The years he spent at the camp defy the imagination. Fed a handful of boiled corn kernels and wheat and forced to work for more than 12-hour shifts, Kim became one of the Muselmanner, what the Nazi’s called the “walking dead” of the concentration camps. He tried to commit suicide, but failed. He dreamed of escape, but it seemed impossible. He witnessed beatings and executions. He ate anything to survive: rats, grasshoppers, lice. His sentence coincided with the worst of North Korea’s famine. So it is even more remarkable that he managed to cling to life.
He was lucky to be transferred one day to a nearby camp, #18, where life was somewhat more bearable. There, he was reunited with his real mother. The workday was somewhat shorter, it was somewhat easier to scavenge food, and his mother set aside a portion of her ration for him.
Then, one day, he discovered an unexpected hiding place at the bottom of a coal car. He could just squeeze into the space and, propping open the hatch with a lump of coal, survive the compression of all the freight that would be piled on top. He was transported out of Camp #18 in a kind of coffin. Kim’s knowledge of North Korea and his many connections, accumulated during a lifetime of wheeling and dealing, stood him in good stead once he was out of the labor camp. But to get to safety, out of North Korea to South Korea through Mongolia, he needed the help of many, many people.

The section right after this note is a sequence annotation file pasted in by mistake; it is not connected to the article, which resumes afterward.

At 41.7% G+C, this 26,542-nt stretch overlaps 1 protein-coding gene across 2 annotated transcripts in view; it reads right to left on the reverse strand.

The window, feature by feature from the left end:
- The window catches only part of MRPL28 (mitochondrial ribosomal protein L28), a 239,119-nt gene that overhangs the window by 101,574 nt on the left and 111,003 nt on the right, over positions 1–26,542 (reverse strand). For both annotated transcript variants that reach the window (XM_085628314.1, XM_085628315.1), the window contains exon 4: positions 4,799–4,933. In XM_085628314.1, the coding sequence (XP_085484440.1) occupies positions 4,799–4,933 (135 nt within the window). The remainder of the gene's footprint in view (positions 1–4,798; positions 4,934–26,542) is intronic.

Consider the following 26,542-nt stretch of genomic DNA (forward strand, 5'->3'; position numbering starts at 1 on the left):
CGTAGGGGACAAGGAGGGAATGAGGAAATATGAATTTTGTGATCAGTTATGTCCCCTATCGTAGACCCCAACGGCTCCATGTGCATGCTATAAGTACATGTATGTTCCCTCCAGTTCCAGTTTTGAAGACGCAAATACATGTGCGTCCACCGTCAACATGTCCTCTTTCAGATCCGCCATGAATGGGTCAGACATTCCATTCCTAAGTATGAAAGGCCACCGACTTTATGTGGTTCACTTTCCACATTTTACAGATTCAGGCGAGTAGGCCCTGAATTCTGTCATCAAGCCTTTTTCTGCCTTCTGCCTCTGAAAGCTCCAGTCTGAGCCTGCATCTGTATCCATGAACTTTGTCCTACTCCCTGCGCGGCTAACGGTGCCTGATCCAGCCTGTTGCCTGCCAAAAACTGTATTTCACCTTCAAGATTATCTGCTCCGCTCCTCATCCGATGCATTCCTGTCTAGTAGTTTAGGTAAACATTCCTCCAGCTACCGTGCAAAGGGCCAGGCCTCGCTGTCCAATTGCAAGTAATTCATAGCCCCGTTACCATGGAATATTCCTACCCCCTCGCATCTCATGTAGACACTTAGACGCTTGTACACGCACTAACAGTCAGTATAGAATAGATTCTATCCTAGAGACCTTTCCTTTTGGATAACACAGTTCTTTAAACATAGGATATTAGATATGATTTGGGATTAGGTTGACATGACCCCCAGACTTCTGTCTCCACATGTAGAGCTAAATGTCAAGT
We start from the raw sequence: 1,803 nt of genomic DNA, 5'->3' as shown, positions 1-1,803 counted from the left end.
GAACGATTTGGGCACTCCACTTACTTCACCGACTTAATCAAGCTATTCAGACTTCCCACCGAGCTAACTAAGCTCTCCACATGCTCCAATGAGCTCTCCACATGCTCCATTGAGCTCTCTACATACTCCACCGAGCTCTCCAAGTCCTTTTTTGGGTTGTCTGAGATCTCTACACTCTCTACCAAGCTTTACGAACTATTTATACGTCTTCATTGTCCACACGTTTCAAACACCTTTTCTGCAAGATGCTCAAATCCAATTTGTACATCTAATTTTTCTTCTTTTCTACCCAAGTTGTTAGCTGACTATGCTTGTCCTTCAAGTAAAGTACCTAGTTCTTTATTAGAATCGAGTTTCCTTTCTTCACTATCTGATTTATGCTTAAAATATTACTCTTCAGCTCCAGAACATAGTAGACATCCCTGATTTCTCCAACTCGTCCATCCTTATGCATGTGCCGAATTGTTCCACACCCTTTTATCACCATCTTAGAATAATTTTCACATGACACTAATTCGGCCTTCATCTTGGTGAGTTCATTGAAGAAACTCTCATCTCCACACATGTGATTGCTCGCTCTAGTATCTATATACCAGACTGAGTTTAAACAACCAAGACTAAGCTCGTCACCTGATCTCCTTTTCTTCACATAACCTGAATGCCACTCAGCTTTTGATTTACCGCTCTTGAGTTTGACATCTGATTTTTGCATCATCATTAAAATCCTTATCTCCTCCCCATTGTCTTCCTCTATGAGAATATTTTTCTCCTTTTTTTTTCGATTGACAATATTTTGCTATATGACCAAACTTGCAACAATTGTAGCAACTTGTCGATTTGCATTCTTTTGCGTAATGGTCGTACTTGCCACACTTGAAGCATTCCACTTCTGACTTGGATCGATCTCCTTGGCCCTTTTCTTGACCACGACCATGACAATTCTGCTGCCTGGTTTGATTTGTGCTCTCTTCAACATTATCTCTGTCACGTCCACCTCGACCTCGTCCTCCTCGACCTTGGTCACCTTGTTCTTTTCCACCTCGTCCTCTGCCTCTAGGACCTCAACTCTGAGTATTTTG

Like Papillon, Kim Yong had to make multiple escapes. He endured unbelievable suffering. And today, resettled in the United States, he retells his story and campaigns against North Korean human rights abuses.
Kim Yong’s story is a reminder of the brutality of the North Korean regime. It is also a reminder that these atrocities, like those on Devil’s Island, take place far from the lives of average people. Estimates vary, but less than one percent of the North Korean population labors in these camps. In the United States, approximately one percent of the population is behind bars, but most people go about their lives without a thought of the penal system. The conditions are not comparable, of course, nor are the penal systems. But North Korea is not Cambodia under Pol Pot where the entire population was in one form of penal servitude or another. Do not underestimate the capacity of average people to ignore injustice masquerading as justice.
Those of us who support engagement with North Korea must come to terms with stories like Kim Yong’s. We must have no illusions about the North Korean system. We support political engagement with Pyongyang because we believe there is no other feasible alternative. We hope that we can help improve the lives of the majority of North Koreans — through humanitarian aid and investment. And we hope, eventually, to help those who are still in the labor camps. Sanctioning the regime and further isolating it only encourages hard-line policies in Pyongyang.
As F. Scott Fitzgerald said, “The test of a first-rate intelligence is the ability to hold two opposed ideas in the mind at the same time, and still retain the ability to function.” Let me amend that slightly. The test of a first-rate policy toward North Korea is the ability to hold two opposed ideas in the mind at the same time — the horror of the labor camps and the imperative of political engagement — and still retain the ability to function.
Asian Chronicle, July 16, 2009